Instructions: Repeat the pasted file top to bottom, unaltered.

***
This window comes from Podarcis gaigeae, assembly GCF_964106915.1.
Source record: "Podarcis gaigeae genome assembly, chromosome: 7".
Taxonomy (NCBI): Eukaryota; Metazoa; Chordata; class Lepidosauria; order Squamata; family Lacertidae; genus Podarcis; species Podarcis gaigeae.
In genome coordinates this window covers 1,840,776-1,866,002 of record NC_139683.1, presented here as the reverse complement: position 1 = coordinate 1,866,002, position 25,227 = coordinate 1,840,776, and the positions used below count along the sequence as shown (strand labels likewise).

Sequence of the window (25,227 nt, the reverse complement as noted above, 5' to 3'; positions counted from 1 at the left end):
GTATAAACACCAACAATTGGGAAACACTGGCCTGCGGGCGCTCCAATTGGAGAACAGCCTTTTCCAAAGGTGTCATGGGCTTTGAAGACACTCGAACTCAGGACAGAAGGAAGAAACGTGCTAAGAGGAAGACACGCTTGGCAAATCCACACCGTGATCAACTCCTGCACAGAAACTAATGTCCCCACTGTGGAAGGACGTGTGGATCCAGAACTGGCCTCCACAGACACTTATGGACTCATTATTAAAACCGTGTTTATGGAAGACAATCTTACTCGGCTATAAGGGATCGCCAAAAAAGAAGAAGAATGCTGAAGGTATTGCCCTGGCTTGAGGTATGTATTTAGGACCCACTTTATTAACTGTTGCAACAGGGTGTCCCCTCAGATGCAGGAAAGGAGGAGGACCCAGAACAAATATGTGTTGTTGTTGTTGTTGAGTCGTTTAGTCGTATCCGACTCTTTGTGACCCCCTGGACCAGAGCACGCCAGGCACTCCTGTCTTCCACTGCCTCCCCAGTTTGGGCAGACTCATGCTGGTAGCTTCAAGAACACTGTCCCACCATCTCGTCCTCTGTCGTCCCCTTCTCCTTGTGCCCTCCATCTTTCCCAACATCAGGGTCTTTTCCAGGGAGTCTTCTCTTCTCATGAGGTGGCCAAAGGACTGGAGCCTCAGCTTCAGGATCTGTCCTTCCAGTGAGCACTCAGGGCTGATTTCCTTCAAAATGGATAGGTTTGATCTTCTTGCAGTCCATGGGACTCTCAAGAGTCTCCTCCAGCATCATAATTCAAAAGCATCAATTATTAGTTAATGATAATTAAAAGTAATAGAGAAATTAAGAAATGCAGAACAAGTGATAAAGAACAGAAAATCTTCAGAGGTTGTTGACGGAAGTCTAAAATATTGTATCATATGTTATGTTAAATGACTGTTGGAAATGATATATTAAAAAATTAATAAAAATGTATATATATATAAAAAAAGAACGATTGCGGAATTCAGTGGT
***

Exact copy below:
This window comes from Podarcis gaigeae, assembly GCF_964106915.1.
Source record: "Podarcis gaigeae genome assembly, chromosome: 7".
Taxonomy (NCBI): Eukaryota; Metazoa; Chordata; class Lepidosauria; order Squamata; family Lacertidae; genus Podarcis; species Podarcis gaigeae.
In genome coordinates this window covers 1,840,776-1,866,002 of record NC_139683.1, presented here as the reverse complement: position 1 = coordinate 1,866,002, position 25,227 = coordinate 1,840,776, and the positions used below count along the sequence as shown (strand labels likewise).

Sequence of the window (25,227 nt, the reverse complement as noted above, 5' to 3'; positions counted from 1 at the left end):
GTATAAACACCAACAATTGGGAAACACTGGCCTGCGGGCGCTCCAATTGGAGAACAGCCTTTTCCAAAGGTGTCATGGGCTTTGAAGACACTCGAACTCAGGACAGAAGGAAGAAACGTGCTAAGAGGAAGACACGCTTGGCAAATCCACACCGTGATCAACTCCTGCACAGAAACTAATGTCCCCACTGTGGAAGGACGTGTGGATCCAGAACTGGCCTCCACAGACACTTATGGACTCATTATTAAAACCGTGTTTATGGAAGACAATCTTACTCGGCTATAAGGGATCGCCAAAAAAGAAGAAGAATGCTGAAGGTATTGCCCTGGCTTGAGGTATGTATTTAGGACCCACTTTATTAACTGTTGCAACAGGGTGTCCCCTCAGATGCAGGAAAGGAGGAGGACCCAGAACAAATATGTGTTGTTGTTGTTGTTGAGTCGTTTAGTCGTATCCGACTCTTTGTGACCCCCTGGACCAGAGCACGCCAGGCACTCCTGTCTTCCACTGCCTCCCCAGTTTGGGCAGACTCATGCTGGTAGCTTCAAGAACACTGTCCCACCATCTCGTCCTCTGTCGTCCCCTTCTCCTTGTGCCCTCCATCTTTCCCAACATCAGGGTCTTTTCCAGGGAGTCTTCTCTTCTCATGAGGTGGCCAAAGGACTGGAGCCTCAGCTTCAGGATCTGTCCTTCCAGTGAGCACTCAGGGCTGATTTCCTTCAAAATGGATAGGTTTGATCTTCTTGCAGTCCATGGGACTCTCAAGAGTCTCCTCCAGCATCATAATTCAAAAGCATCAATTATTAGTTAATGATAATTAAAAGTAATAGAGAAATTAAGAAATGCAGAACAAGTGATAAAGAACAGAAAATCTTCAGAGGTTGTTGACGGAAGTCTAAAATATTGTATCATATGTTATGTTAAATGACTGTTGGAAATGATATATTAAAAAATTAATAAAAATGTATATATATATAAAAAAAGAACGATTGCGGAATTCAGTGGT